Oracle APEX 20.1 introduced a new feature called Remote Application Deployment. This feature allows you to deploy your APEX 20.1 or 20.2 application into remote environments in a few simple steps. Deploying APEX applications has never been easier.
Typical Development Life cycle
APEX is a low-code, zero latency, feature-rich web application development framework that runs directly out of the Oracle Database. A web browser is all you need to develop robust, secure, and scalable database-driven applications.
Most often, your development will be done using a traditional application development life cycle. You might have three separate instances such as Dev, Test, and Production and each will be running out of separate databases whether they be local or hosted.
Whatever the setup, there is always a need to deploy applications between environments. There are several ways to do these deployments, and now, Remote Application Deployment is one of the easiest. We’ll take a look at the steps involved, and then take a look at a few important considerations.
Step One: Preparing the environments
If your Oracle APEX environments are already running, you may not need to do any of this. However, there are a few key points to keep in mind.
Remote Application Deployment was first introduced in APEX 20.1. It has always been the case that you can seamlessly deploy an APEX application to a later version of APEX. Backward compatibility has always been maintained. You can even run an application by setting the Compatibility Mode in the Application Properties settings.
For Remote Application Deployment to be used, both of the environments, the one you are deploying from and deploying to, must both be using APEX 20.1 or higher. They don’t have to be on the same version, but they must be using 20.1 or 20.2.
In the past, you would export your application into a single SQL file that contains the application definition, database objects, and Supporting Objects. APEX 20.1 also added a feature that allows you to export the application into a .zip file that splits the application out into individual SQL files for pages, Shared Components, and so on for version control. Once you have exported the application, you would take the export file and import it into your target environment, or run it directly in the database schema. Remote Application Deployment takes care of it all for you.
Lastly, a network access control list entry (ACL) must be created in the source database to allow outbound web service calls.
All of the above only needs to be done once. It has been listed here for clarity purposes.
Step Two: Enabling REST Services and ORDS Registration
The Remote Application Deployment feature uses the ORDS REST Enabled SQL Service To make use of Remote Application Deployment, your source, and target schemas need to be REST Enabled. You can do this in SQL Workshop >> RESTful Services.
A Wallet must be created on the database server and most likely you will need your DBA to do this for you. Once the Wallet is in place, your APEX instance administrator needs to complete the configuration in the instance settings. Your DBA will find the details in the APEX Administration Guide. Visit apex.oracle.com/shortcuts to find links to the documentation.
Oracle REST Data Services (ORDS) version 19 or higher needs to be running on the target system. The target schema has to be registered with ORDS and this can be done in the target instance SQL Workshop >> RESTful Services >> Register Schema with ORDS.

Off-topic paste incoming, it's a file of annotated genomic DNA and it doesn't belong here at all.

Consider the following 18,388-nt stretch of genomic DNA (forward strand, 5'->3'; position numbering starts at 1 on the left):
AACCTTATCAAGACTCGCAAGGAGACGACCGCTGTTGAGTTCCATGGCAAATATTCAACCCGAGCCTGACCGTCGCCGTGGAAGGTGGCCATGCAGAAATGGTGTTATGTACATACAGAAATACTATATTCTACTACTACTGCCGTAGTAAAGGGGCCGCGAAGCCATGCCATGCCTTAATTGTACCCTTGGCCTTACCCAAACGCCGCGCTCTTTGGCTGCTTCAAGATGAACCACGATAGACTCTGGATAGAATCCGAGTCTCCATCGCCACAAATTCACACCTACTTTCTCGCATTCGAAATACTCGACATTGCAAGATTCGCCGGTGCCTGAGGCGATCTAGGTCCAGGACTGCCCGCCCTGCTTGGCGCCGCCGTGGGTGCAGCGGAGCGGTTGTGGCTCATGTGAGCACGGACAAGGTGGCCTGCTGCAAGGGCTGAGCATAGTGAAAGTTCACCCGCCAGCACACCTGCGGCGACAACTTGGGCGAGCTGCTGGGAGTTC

The above only needs to be done once and you are ready to go. Again, we have listed this as a separate step to provide you with a complete overview.
Step Three: Deploy Your Application
Once the above steps have been completed, you will never have to do them again. Now, when you want to deploy an application using the Remote Application Deployment feature, all it takes is one simple click of the mouse.
In your source Workspace, go to your application and select Export / Import and select Remote Deployment and follow the wizard to perform the deployment. In your target Workspace, you will now see your application with the same ID as it had in your deployment workspace. Remember that if application users were defined in the deployment workspace, they will also need to be created in the target workspace.
When you use the Remote Application Deployment feature, you don’t have an SQL application file or individual component files. It is a good idea to create an export file as you would have done in the past. This way, you can properly version control your deployments.
You need to be certain that only authorized users can make use of Remote Application Deployment. The feature can use Basic Authentication or ORauth2. You shouldn’t store the credentials in the APEX environment as this will mean that any developer can deploy applications or run code against the target schema.
Deployment of an application from an earlier state
Just as with standard application export, you can make use of the “as of” parameter on the export application screen. This parameter allows you to specify a previous state from which to take the export. For instance, to deploy a version of the application as it was fifteen minutes ago, you would set the parameter to 15.
The period that can be used for the “as of” parameter is determined by the data retention variable setting in the database.
As mentioned above, be sure to export the application into a single SQL file using the same previous state.
One-click and it’s deployed
The Remote Application Deployment feature introduced in APEX 20.1 makes it so much easier to deploy applications to remote environments. You no longer have to move from one workspace to the other and perform the application import. It means that you can seamlessly deploy from a local instance to a remote instance. As long as your host is running APEX 20.1 or higher, and allows the use of REST Enabled SQL, it couldn’t be easier to do your deployments.